The Temple Cats
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by Catherine Soto
Description: Lin Mei and her younger brother Bio Mei fled to the western deserts of China to escape the people who siezed their home and killed the rest of their family. When the caravan they were hiding in took shelter in an abandoned temple, they found two kittens and adopted them. Then their lives got really interesting...
This is a group of five stories first published in SWORD & SORCERESS 21-25. The individual titles are: Step by Step; Night Watches; Hope for the Dawn; Sages and Demons; and Winter in Khotan.
eBook Publisher: Marion Zimmer Bradley Literary Works Trust, 2012
eBookwise Release Date: August 2012
Available eBook Formats: OEBFF Format (IMP) [134 KB]
Reading time: 88-124 min.
The wind whipped a spatter of rain into Lin Mei's face as she looked up at the dark mass looming ahead of them. The temple was much larger than it had appeared from the road, as well as being very old and abandoned.
The caravan came to a stop in front of it, twenty-two pack horses, four grooms and ten guards, all soaked from the rain and glad of a place to shelter from the storm.
"There's a barn or something off to the side!" Shin Hu, the caravan master, yelled over the wind. "Get the horses in it and the packs off and under a dry roof!"
Lin Mei dismounted, slipping in the muddy puddles. She and the other grooms held reins and leads in cold wet hands barely able to grip them and led the horses toward the dark outbuilding beside the temple.
Biao Mei, her brother, paused for a moment as he passed her. "Keep moving," he told her quietly. "You shiver when you stop." He looked at her worriedly. Although he had only fifteen years to her seventeen, he was stocky and muscular while she was slender and willowy, although far tougher and stronger than she looked.
She nodded and walked as quickly as she could to the outbuilding and the welcome shelter under the roof. It was just as cold inside as out, but at least the walls cut most of the wind and the leaky roof kept out almost all of the rain, and unsaddling and grooming the horses would warm her quickly enough.
It was hard work, Lin Mei thought, but it was better than their last job had been--and much better than the death her uncle had planned for her and her brother. They had survived, and now they worked towards the restoration of their house and their honor.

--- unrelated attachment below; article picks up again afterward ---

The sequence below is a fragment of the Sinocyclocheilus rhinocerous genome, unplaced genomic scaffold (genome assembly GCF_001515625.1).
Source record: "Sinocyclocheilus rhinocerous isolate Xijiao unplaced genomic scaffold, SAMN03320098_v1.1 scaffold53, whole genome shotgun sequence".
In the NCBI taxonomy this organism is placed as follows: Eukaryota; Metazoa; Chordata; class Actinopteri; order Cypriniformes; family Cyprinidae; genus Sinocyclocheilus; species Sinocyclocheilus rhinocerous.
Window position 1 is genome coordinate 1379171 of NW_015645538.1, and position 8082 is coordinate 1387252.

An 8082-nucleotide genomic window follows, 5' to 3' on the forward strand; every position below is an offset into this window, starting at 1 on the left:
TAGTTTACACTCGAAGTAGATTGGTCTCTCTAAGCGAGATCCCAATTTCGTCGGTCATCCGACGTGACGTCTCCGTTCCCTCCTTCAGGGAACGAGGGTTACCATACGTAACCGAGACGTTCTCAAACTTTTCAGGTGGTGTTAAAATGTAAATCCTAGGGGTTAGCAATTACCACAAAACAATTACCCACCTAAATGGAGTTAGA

"Grain for the horses!" Togrul Magh said, coming up with a heavy bag on his shoulder. A long bow protruded from over the squat and stocky nomad's other shoulder. Lin Mei gave him a quick smile. He had been kind to them, getting her brother a job as a guard and her as a groom with this caravan.
"Good if we get some for ourselves too!" another guard said. "These horses eat better than we do!"
"Rice is cooking in the temple building," Togrul said. "We eat as soon as the horses are seen to!" He balanced the sack on his shoulder and slit it open with a slash of his dagger, then poured a golden spout of grain into one of the troughs alongside the wall.
"Now we can eat!" Togrul said. There was some low laughter and he led them all through a door to the main hall of the temple, each of them stopping for a moment at the door to make obeisance to the front of the hall. There was no longer an image or idol of whatever deity the temple had been raised to, but no luck was gained by disrespect to the Gods and spirits that ruled these mountains.
A fire burned in the center of the empty hall where a hearth had been laid. A frame of iron rods supported a trio of kettles over the flames.
"The rice and tea are ready," Shin Hu said. "Everyone, get your bowls out." Rice bowls and teacups came out from their packs. Biao Mei took a spot near the fire with the other guards, and Lin Mei squeezed into a small space next to him.
Togrul heaped a mound of steaming rice into her bowl with a wide grin then poured her some tea. She nodded her thanks and held the bowl close to her, enjoying the warmth for a moment before digging into it and wolfing down mouthfuls of the steaming rice.
She smiled wryly to herself. To such simple pleasures had her life shrunk to. The past was gone, she lived in the present, and the present was good, if sometimes uncomfortable. It was also a step towards the future. Lin Mei was determined, but not impatient. She and Biao Mei would reach their goal, but there was much to be learned before they could return to their distant home and take on their uncle.